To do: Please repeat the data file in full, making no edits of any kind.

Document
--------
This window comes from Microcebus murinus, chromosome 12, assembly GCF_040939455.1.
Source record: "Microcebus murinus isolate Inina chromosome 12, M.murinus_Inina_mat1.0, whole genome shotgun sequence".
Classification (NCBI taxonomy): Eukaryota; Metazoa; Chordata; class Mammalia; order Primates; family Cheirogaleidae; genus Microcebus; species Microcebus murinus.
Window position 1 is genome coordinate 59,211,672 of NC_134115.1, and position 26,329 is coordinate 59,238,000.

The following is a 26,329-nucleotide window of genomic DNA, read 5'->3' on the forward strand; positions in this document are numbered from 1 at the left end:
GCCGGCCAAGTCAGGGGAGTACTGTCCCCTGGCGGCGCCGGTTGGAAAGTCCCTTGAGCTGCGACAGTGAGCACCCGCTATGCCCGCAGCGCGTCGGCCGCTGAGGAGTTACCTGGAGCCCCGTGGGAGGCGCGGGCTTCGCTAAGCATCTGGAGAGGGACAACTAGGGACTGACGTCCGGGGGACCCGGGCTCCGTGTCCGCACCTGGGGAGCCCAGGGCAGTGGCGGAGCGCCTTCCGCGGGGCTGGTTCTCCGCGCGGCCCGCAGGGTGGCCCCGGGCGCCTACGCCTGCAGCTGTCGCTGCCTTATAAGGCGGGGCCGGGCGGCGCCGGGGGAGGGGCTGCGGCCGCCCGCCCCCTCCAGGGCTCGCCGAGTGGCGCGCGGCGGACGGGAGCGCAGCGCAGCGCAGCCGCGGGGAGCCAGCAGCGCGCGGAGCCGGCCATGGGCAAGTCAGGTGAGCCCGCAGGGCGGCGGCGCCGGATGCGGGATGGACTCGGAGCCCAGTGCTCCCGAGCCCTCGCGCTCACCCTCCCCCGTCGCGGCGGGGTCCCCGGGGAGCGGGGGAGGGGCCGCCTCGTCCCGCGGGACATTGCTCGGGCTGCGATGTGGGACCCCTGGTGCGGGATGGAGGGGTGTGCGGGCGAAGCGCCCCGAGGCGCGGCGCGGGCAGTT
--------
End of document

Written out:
This window comes from Microcebus murinus, chromosome 12, assembly GCF_040939455.1.
Source record: "Microcebus murinus isolate Inina chromosome 12, M.murinus_Inina_mat1.0, whole genome shotgun sequence".
Classification (NCBI taxonomy): Eukaryota; Metazoa; Chordata; class Mammalia; order Primates; family Cheirogaleidae; genus Microcebus; species Microcebus murinus.
Window position 1 is genome coordinate 59,211,672 of NC_134115.1, and position 26,329 is coordinate 59,238,000.

The following is a 26,329-nucleotide window of genomic DNA, read 5'->3' on the forward strand; positions in this document are numbered from 1 at the left end:
GCCGGCCAAGTCAGGGGAGTACTGTCCCCTGGCGGCGCCGGTTGGAAAGTCCCTTGAGCTGCGACAGTGAGCACCCGCTATGCCCGCAGCGCGTCGGCCGCTGAGGAGTTACCTGGAGCCCCGTGGGAGGCGCGGGCTTCGCTAAGCATCTGGAGAGGGACAACTAGGGACTGACGTCCGGGGGACCCGGGCTCCGTGTCCGCACCTGGGGAGCCCAGGGCAGTGGCGGAGCGCCTTCCGCGGGGCTGGTTCTCCGCGCGGCCCGCAGGGTGGCCCCGGGCGCCTACGCCTGCAGCTGTCGCTGCCTTATAAGGCGGGGCCGGGCGGCGCCGGGGGAGGGGCTGCGGCCGCCCGCCCCCTCCAGGGCTCGCCGAGTGGCGCGCGGCGGACGGGAGCGCAGCGCAGCGCAGCCGCGGGGAGCCAGCAGCGCGCGGAGCCGGCCATGGGCAAGTCAGGTGAGCCCGCAGGGCGGCGGCGCCGGATGCGGGATGGACTCGGAGCCCAGTGCTCCCGAGCCCTCGCGCTCACCCTCCCCCGTCGCGGCGGGGTCCCCGGGGAGCGGGGGAGGGGCCGCCTCGTCCCGCGGGACATTGCTCGGGCTGCGATGTGGGACCCCTGGTGCGGGATGGAGGGGTGTGCGGGCGAAGCGCCCCGAGGCGCGGCGCGGGCAGTT